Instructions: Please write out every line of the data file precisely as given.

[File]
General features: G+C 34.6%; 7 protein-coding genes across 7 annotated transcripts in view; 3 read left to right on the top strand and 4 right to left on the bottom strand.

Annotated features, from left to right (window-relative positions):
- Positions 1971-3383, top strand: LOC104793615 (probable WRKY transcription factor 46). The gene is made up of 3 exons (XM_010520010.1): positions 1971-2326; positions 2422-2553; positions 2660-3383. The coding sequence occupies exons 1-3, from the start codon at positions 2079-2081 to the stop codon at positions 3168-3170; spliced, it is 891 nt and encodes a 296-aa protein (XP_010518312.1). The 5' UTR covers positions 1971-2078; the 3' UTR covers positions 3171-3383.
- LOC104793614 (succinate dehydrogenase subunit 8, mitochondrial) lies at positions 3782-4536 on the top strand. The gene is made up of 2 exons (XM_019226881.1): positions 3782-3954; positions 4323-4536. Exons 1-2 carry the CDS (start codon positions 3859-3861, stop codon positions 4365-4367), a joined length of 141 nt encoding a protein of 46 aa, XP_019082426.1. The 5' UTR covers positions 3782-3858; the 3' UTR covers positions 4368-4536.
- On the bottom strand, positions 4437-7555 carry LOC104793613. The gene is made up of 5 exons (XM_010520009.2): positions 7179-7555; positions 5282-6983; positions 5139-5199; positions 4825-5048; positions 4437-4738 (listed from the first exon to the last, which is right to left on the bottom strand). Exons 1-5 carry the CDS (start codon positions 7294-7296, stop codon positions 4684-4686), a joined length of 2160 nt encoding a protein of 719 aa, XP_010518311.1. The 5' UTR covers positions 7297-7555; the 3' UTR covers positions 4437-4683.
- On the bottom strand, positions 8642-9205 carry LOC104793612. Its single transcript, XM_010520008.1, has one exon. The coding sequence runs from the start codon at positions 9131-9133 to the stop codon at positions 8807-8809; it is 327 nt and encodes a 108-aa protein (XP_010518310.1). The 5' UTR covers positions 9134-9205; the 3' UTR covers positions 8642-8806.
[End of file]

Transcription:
General features: G+C 34.6%; 7 protein-coding genes across 7 annotated transcripts in view; 3 read left to right on the top strand and 4 right to left on the bottom strand.

Annotated features, from left to right (window-relative positions):
- Positions 1971-3383, top strand: LOC104793615 (probable WRKY transcription factor 46). The gene is made up of 3 exons (XM_010520010.1): positions 1971-2326; positions 2422-2553; positions 2660-3383. The coding sequence occupies exons 1-3, from the start codon at positions 2079-2081 to the stop codon at positions 3168-3170; spliced, it is 891 nt and encodes a 296-aa protein (XP_010518312.1). The 5' UTR covers positions 1971-2078; the 3' UTR covers positions 3171-3383.
- LOC104793614 (succinate dehydrogenase subunit 8, mitochondrial) lies at positions 3782-4536 on the top strand. The gene is made up of 2 exons (XM_019226881.1): positions 3782-3954; positions 4323-4536. Exons 1-2 carry the CDS (start codon positions 3859-3861, stop codon positions 4365-4367), a joined length of 141 nt encoding a protein of 46 aa, XP_019082426.1. The 5' UTR covers positions 3782-3858; the 3' UTR covers positions 4368-4536.
- On the bottom strand, positions 4437-7555 carry LOC104793613. The gene is made up of 5 exons (XM_010520009.2): positions 7179-7555; positions 5282-6983; positions 5139-5199; positions 4825-5048; positions 4437-4738 (listed from the first exon to the last, which is right to left on the bottom strand). Exons 1-5 carry the CDS (start codon positions 7294-7296, stop codon positions 4684-4686), a joined length of 2160 nt encoding a protein of 719 aa, XP_010518311.1. The 5' UTR covers positions 7297-7555; the 3' UTR covers positions 4437-4683.
- On the bottom strand, positions 8642-9205 carry LOC104793612. Its single transcript, XM_010520008.1, has one exon. The coding sequence runs from the start codon at positions 9131-9133 to the stop codon at positions 8807-8809; it is 327 nt and encodes a 108-aa protein (XP_010518310.1). The 5' UTR covers positions 9134-9205; the 3' UTR covers positions 8642-8806.